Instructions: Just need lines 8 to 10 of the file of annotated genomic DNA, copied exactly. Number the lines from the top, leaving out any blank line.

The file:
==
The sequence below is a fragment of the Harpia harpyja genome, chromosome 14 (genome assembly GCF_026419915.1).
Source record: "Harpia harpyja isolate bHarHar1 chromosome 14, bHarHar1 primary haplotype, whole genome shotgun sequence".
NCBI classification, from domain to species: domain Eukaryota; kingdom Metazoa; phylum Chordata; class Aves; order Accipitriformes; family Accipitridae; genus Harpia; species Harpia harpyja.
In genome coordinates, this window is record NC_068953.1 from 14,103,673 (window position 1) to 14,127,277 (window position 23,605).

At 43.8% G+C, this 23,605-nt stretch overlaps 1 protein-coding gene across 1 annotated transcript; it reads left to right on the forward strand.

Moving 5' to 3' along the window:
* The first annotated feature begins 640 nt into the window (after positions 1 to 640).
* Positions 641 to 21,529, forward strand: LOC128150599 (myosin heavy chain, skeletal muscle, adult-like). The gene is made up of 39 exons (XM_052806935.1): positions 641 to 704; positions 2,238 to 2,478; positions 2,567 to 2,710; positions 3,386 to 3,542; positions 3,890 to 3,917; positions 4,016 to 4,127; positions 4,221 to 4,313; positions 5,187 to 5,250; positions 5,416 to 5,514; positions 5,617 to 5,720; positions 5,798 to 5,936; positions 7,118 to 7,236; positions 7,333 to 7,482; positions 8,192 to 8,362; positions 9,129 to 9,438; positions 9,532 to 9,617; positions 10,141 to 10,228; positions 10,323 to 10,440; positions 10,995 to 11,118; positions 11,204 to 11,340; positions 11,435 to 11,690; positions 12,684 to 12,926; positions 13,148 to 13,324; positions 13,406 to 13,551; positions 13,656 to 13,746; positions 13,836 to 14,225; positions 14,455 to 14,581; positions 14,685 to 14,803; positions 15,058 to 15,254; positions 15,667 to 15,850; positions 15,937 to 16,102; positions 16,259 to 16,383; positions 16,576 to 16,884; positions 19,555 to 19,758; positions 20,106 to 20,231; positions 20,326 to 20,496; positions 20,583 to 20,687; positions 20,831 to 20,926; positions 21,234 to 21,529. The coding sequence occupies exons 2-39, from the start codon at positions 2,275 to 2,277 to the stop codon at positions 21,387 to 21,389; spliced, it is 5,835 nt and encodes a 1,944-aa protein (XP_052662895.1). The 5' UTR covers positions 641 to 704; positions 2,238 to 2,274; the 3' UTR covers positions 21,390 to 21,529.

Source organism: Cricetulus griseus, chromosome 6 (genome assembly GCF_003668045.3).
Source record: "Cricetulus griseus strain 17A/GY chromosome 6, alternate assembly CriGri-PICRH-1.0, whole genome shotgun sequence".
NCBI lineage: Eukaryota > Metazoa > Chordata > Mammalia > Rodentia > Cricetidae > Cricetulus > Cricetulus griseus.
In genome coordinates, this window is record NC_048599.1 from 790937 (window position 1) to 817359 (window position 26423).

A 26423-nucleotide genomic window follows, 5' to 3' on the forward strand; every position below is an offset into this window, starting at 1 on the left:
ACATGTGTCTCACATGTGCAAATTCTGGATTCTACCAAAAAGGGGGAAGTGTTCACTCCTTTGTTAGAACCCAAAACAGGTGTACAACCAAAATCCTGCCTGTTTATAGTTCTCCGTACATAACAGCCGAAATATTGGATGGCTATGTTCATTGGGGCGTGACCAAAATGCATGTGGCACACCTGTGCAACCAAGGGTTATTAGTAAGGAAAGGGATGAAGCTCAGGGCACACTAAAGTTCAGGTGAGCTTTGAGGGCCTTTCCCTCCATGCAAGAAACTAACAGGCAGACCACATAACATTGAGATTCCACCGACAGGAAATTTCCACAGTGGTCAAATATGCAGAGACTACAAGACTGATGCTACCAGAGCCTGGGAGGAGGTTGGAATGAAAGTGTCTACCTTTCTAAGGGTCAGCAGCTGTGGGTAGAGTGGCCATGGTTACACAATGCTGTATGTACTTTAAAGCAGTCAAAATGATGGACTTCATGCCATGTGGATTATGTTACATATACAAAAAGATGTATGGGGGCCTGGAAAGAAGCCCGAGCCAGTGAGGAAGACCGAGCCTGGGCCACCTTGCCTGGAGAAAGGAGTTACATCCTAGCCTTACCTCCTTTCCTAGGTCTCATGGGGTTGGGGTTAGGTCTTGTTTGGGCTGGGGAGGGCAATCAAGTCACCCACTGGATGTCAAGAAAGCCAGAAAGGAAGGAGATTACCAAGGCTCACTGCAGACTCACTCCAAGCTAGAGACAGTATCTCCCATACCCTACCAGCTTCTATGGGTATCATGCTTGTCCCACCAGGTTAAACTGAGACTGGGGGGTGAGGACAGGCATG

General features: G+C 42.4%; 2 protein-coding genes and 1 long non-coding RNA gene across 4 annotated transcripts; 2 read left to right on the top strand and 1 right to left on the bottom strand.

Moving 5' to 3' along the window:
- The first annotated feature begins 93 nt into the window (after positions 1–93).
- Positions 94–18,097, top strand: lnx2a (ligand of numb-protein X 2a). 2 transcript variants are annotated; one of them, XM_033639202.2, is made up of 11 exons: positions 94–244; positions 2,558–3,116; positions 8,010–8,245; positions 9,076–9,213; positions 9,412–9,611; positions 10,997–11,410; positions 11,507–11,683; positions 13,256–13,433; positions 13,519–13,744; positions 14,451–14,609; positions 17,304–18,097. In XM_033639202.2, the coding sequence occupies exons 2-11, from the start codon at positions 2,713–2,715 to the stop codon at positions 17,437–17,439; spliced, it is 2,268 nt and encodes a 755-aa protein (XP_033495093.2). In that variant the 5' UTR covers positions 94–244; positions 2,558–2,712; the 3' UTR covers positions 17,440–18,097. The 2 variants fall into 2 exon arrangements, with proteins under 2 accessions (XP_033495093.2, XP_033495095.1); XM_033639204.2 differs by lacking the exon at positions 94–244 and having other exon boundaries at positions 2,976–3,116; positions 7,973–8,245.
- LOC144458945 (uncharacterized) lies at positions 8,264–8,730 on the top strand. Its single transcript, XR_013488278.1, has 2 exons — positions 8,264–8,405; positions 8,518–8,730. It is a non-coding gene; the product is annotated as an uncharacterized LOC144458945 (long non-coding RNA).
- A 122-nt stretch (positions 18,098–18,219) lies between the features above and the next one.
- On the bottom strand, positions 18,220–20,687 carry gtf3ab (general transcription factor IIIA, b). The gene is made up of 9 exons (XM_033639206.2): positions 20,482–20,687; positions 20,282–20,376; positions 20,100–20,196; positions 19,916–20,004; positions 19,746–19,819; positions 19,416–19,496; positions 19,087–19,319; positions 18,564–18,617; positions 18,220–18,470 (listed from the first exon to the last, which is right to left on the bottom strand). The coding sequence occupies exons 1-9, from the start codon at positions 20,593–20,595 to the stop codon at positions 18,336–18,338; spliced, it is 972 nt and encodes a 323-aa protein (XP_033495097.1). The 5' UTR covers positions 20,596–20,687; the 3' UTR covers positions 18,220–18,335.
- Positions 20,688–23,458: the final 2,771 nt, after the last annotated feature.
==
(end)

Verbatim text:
* Positions 641 to 21,529, forward strand: LOC128150599 (myosin heavy chain, skeletal muscle, adult-like). The gene is made up of 39 exons (XM_052806935.1): positions 641 to 704; positions 2,238 to 2,478; positions 2,567 to 2,710; positions 3,386 to 3,542; positions 3,890 to 3,917; positions 4,016 to 4,127; positions 4,221 to 4,313; positions 5,187 to 5,250; positions 5,416 to 5,514; positions 5,617 to 5,720; positions 5,798 to 5,936; positions 7,118 to 7,236; positions 7,333 to 7,482; positions 8,192 to 8,362; positions 9,129 to 9,438; positions 9,532 to 9,617; positions 10,141 to 10,228; positions 10,323 to 10,440; positions 10,995 to 11,118; positions 11,204 to 11,340; positions 11,435 to 11,690; positions 12,684 to 12,926; positions 13,148 to 13,324; positions 13,406 to 13,551; positions 13,656 to 13,746; positions 13,836 to 14,225; positions 14,455 to 14,581; positions 14,685 to 14,803; positions 15,058 to 15,254; positions 15,667 to 15,850; positions 15,937 to 16,102; positions 16,259 to 16,383; positions 16,576 to 16,884; positions 19,555 to 19,758; positions 20,106 to 20,231; positions 20,326 to 20,496; positions 20,583 to 20,687; positions 20,831 to 20,926; positions 21,234 to 21,529. The coding sequence occupies exons 2-39, from the start codon at positions 2,275 to 2,277 to the stop codon at positions 21,387 to 21,389; spliced, it is 5,835 nt and encodes a 1,944-aa protein (XP_052662895.1). The 5' UTR covers positions 641 to 704; positions 2,238 to 2,274; the 3' UTR covers positions 21,390 to 21,529.

Source organism: Cricetulus griseus, chromosome 6 (genome assembly GCF_003668045.3).
Source record: "Cricetulus griseus strain 17A/GY chromosome 6, alternate assembly CriGri-PICRH-1.0, whole genome shotgun sequence".